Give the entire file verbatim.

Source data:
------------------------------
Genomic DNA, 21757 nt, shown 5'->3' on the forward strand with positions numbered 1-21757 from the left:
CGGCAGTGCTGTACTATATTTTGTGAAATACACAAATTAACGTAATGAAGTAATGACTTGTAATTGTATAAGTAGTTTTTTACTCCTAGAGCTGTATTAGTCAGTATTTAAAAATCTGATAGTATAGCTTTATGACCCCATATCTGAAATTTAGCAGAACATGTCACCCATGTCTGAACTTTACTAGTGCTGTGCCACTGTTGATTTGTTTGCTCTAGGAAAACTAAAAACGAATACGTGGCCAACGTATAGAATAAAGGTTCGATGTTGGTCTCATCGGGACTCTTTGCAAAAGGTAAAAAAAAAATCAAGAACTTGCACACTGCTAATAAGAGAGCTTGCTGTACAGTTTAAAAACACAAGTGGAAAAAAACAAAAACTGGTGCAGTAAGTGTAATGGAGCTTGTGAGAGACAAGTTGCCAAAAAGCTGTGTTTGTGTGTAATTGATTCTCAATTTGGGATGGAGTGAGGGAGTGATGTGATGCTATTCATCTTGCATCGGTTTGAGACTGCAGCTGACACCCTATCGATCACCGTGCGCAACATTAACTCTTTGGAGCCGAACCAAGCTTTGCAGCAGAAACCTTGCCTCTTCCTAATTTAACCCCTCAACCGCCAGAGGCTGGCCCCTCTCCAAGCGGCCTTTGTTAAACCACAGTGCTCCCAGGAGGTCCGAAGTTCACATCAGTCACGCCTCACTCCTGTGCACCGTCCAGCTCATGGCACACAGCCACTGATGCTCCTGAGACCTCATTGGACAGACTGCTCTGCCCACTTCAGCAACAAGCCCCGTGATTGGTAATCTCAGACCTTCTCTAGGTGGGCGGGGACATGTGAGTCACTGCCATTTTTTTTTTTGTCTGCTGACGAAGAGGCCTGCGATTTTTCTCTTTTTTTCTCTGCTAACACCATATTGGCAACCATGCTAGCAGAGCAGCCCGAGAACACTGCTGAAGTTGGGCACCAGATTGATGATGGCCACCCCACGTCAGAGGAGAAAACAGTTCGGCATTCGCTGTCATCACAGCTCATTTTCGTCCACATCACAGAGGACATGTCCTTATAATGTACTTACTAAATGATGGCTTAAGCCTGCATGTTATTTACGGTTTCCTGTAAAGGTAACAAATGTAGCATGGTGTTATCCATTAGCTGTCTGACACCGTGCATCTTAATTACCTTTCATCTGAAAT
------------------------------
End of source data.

Genomic DNA, 21757 nt, shown 5'->3' on the forward strand with positions numbered 1-21757 from the left:
CGGCAGTGCTGTACTATATTTTGTGAAATACACAAATTAACGTAATGAAGTAATGACTTGTAATTGTATAAGTAGTTTTTTACTCCTAGAGCTGTATTAGTCAGTATTTAAAAATCTGATAGTATAGCTTTATGACCCCATATCTGAAATTTAGCAGAACATGTCACCCATGTCTGAACTTTACTAGTGCTGTGCCACTGTTGATTTGTTTGCTCTAGGAAAACTAAAAACGAATACGTGGCCAACGTATAGAATAAAGGTTCGATGTTGGTCTCATCGGGACTCTTTGCAAAAGGTAAAAAAAAAATCAAGAACTTGCACACTGCTAATAAGAGAGCTTGCTGTACAGTTTAAAAACACAAGTGGAAAAAAACAAAAACTGGTGCAGTAAGTGTAATGGAGCTTGTGAGAGACAAGTTGCCAAAAAGCTGTGTTTGTGTGTAATTGATTCTCAATTTGGGATGGAGTGAGGGAGTGATGTGATGCTATTCATCTTGCATCGGTTTGAGACTGCAGCTGACACCCTATCGATCACCGTGCGCAACATTAACTCTTTGGAGCCGAACCAAGCTTTGCAGCAGAAACCTTGCCTCTTCCTAATTTAACCCCTCAACCGCCAGAGGCTGGCCCCTCTCCAAGCGGCCTTTGTTAAACCACAGTGCTCCCAGGAGGTCCGAAGTTCACATCAGTCACGCCTCACTCCTGTGCACCGTCCAGCTCATGGCACACAGCCACTGATGCTCCTGAGACCTCATTGGACAGACTGCTCTGCCCACTTCAGCAACAAGCCCCGTGATTGGTAATCTCAGACCTTCTCTAGGTGGGCGGGGACATGTGAGTCACTGCCATTTTTTTTTTTGTCTGCTGACGAAGAGGCCTGCGATTTTTCTCTTTTTTTCTCTGCTAACACCATATTGGCAACCATGCTAGCAGAGCAGCCCGAGAACACTGCTGAAGTTGGGCACCAGATTGATGATGGCCACCCCACGTCAGAGGAGAAAACAGTTCGGCATTCGCTGTCATCACAGCTCATTTTCGTCCACATCACAGAGGACATGTCCTTATAATGTACTTACTAAATGATGGCTTAAGCCTGCATGTTATTTACGGTTTCCTGTAAAGGTAACAAATGTAGCATGGTGTTATCCATTAGCTGTCTGACACCGTGCATCTTAATTACCTTTCATCTGAAAT